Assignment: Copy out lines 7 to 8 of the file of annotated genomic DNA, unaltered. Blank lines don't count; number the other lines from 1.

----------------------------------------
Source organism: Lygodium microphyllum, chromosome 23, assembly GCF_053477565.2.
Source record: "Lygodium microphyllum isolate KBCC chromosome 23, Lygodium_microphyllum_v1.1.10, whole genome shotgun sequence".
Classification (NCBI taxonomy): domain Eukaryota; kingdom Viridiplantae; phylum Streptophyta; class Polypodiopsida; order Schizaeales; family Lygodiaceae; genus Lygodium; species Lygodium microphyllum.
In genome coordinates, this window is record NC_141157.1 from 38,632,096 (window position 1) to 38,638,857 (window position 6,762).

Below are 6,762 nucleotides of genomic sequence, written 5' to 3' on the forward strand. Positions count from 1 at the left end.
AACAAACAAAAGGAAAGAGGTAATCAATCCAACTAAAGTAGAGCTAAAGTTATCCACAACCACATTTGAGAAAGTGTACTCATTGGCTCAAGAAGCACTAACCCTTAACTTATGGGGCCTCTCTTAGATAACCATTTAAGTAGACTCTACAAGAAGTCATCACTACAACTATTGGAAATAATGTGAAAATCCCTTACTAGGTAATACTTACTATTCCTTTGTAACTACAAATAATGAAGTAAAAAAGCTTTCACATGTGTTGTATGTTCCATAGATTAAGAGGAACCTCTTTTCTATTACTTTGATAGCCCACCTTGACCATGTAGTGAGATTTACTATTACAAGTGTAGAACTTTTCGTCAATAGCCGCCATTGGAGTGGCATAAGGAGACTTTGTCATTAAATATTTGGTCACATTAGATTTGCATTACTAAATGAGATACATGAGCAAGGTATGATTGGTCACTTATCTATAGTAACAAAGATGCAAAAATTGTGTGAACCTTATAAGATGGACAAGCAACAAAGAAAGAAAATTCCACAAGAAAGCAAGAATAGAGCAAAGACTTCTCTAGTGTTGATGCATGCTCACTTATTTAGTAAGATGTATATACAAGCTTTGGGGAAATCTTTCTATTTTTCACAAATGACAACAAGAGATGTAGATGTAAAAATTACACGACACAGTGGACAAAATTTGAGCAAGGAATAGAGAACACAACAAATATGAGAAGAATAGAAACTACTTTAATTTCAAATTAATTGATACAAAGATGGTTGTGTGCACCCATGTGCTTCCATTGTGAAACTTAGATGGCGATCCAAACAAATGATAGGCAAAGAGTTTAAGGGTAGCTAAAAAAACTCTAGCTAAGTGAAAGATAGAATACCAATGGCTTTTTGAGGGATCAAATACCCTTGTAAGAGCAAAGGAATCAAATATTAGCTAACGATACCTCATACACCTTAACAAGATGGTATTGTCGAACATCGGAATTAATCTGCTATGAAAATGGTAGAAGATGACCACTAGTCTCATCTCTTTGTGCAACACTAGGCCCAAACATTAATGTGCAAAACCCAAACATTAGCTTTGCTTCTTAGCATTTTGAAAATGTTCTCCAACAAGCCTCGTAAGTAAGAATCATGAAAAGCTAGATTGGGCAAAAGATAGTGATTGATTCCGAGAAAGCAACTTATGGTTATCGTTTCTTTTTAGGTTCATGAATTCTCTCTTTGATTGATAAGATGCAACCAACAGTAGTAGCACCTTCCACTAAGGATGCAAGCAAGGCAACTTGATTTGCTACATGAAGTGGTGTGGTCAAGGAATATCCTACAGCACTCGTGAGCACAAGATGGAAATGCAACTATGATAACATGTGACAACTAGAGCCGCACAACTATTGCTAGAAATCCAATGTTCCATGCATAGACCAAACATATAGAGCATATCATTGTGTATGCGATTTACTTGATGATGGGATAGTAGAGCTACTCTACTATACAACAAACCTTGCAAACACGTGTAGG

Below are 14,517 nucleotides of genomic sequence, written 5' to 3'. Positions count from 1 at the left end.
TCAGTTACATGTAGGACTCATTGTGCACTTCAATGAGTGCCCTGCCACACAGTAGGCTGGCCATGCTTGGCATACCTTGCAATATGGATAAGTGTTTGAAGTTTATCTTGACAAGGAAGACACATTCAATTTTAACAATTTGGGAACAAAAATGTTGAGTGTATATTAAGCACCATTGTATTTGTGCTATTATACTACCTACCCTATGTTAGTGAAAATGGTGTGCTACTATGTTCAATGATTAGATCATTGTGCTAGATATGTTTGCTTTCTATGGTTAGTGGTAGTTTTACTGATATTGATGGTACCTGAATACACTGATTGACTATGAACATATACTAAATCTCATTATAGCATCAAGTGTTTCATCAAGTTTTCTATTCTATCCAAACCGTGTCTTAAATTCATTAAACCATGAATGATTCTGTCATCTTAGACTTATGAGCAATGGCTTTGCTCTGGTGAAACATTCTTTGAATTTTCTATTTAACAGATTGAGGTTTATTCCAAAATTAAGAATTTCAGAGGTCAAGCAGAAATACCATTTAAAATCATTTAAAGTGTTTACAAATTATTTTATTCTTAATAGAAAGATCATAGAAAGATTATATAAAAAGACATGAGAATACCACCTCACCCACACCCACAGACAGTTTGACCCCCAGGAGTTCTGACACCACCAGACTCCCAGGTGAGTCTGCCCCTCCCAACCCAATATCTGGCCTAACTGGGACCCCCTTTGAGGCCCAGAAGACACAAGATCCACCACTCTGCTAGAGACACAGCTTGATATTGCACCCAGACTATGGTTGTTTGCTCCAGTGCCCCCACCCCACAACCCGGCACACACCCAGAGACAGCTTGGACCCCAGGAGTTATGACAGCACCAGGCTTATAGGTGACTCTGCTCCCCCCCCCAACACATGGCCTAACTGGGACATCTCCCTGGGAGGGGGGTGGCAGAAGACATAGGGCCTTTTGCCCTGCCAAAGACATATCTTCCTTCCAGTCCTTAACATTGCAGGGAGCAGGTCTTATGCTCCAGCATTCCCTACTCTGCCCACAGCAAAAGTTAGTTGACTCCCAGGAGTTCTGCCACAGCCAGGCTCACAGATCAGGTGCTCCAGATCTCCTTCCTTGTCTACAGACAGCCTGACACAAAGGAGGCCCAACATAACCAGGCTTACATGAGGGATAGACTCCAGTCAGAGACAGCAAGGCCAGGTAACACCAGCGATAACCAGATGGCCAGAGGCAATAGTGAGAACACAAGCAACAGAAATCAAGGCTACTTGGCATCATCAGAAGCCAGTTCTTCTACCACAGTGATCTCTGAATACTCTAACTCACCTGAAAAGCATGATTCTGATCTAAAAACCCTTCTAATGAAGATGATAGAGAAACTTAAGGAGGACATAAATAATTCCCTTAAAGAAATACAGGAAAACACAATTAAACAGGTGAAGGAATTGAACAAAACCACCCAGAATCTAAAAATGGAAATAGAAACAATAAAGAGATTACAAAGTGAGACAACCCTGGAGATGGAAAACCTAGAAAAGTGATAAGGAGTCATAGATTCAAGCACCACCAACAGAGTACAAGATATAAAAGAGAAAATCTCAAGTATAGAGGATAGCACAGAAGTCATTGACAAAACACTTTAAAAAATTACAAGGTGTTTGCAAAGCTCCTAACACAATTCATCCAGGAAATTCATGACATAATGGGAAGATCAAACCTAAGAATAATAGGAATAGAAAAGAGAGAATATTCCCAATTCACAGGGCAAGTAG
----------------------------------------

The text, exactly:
Below are 14,517 nucleotides of genomic sequence, written 5' to 3'. Positions count from 1 at the left end.
TCAGTTACATGTAGGACTCATTGTGCACTTCAATGAGTGCCCTGCCACACAGTAGGCTGGCCATGCTTGGCATACCTTGCAATATGGATAAGTGTTTGAAGTTTATCTTGACAAGGAAGACACATTCAATTTTAACAATTTGGGAACAAAAATGTTGAGTGTATATTAAGCACCATTGTATTTGTGCTATTATACTACCTACCCTATGTTAGTGAAAATGGTGTGCTACTATGTTCAATGATTAGATCATTGTGCTAGATATGTTTGCTTTCTATGGTTAGTGGTAGTTTTACTGATATTGATGGTACCTGAATACACTGATTGACTATGAACATATACTAAATCTCATTATAGCATCAAGTGTTTCATCAAGTTTTCTATTCTATCCAAACCGTGTCTTAAATTCATTAAACCATGAATGATTCTGTCATCTTAGACTTATGAGCAATGGCTTTGCTCTGGTGAAACATTCTTTGAATTTTCTATTTAACAGATTGAGGTTTATTCCAAAATTAAGAATTTCAGAGGTCAAGCAGAAATACCATTTAAAATCATTTAAAGTGTTTACAAATTATTTTATTCTTAATAGAAAGATCATAGAAAGATTATATAAAAAGACATGAGAATACCACCTCACCCACACCCACAGACAGTTTGACCCCCAGGAGTTCTGACACCACCAGACTCCCAGGTGAGTCTGCCCCTCCCAACCCAATATCTGGCCTAACTGGGACCCCCTTTGAGGCCCAGAAGACACAAGATCCACCACTCTGCTAGAGACACAGCTTGATATTGCACCCAGACTATGGTTGTTTGCTCCAGTGCCCCCACCCCACAACCCGGCACACACCCAGAGACAGCTTGGACCCCAGGAGTTATGACAGCACCAGGCTTATAGGTGACTCTGCTCCCCCCCCCAACACATGGCCTAACTGGGACATCTCCCTGGGAGGGGGGTGGCAGAAGACATAGGGCCTTTTGCCCTGCCAAAGACATATCTTCCTTCCAGTCCTTAACATTGCAGGGAGCAGGTCTTATGCTCCAGCATTCCCTACTCTGCCCACAGCAAAAGTTAGTTGACTCCCAGGAGTTCTGCCACAGCCAGGCTCACAGATCAGGTGCTCCAGATCTCCTTCCTTGTCTACAGACAGCCTGACACAAAGGAGGCCCAACATAACCAGGCTTACATGAGGGATAGACTCCAGTCAGAGACAGCAAGGCCAGGTAACACCAGCGATAACCAGATGGCCAGAGGCAATAGTGAGAACACAAGCAACAGAAATCAAGGCTACTTGGCATCATCAGAAGCCAGTTCTTCTACCACAGTGATCTCTGAATACTCTAACTCACCTGAAAAGCATGATTCTGATCTAAAAACCCTTCTAATGAAGATGATAGAGAAACTTAAGGAGGACATAAATAATTCCCTTAAAGAAATACAGGAAAACACAATTAAACAGGTGAAGGAATTGAACAAAACCACCCAGAATCTAAAAATGGAAATAGAAACAATAAAGAGATTACAAAGTGAGACAACCCTGGAGATGGAAAACCTAGAAAAGTGATAAGGAGTCATAGATTCAAGCACCACCAACAGAGTACAAGATATAAAAGAGAAAATCTCAAGTATAGAGGATAGCACAGAAGTCATTGACAAAACACTTTAAAAAATTACAAGGTGTTTGCAAAGCTCCTAACACAATTCATCCAGGAAATTCATGACATAATGGGAAGATCAAACCTAAGAATAATAGGAATAGAAAAGAGAGAATATTCCCAATTCACAGGGCAAGTAG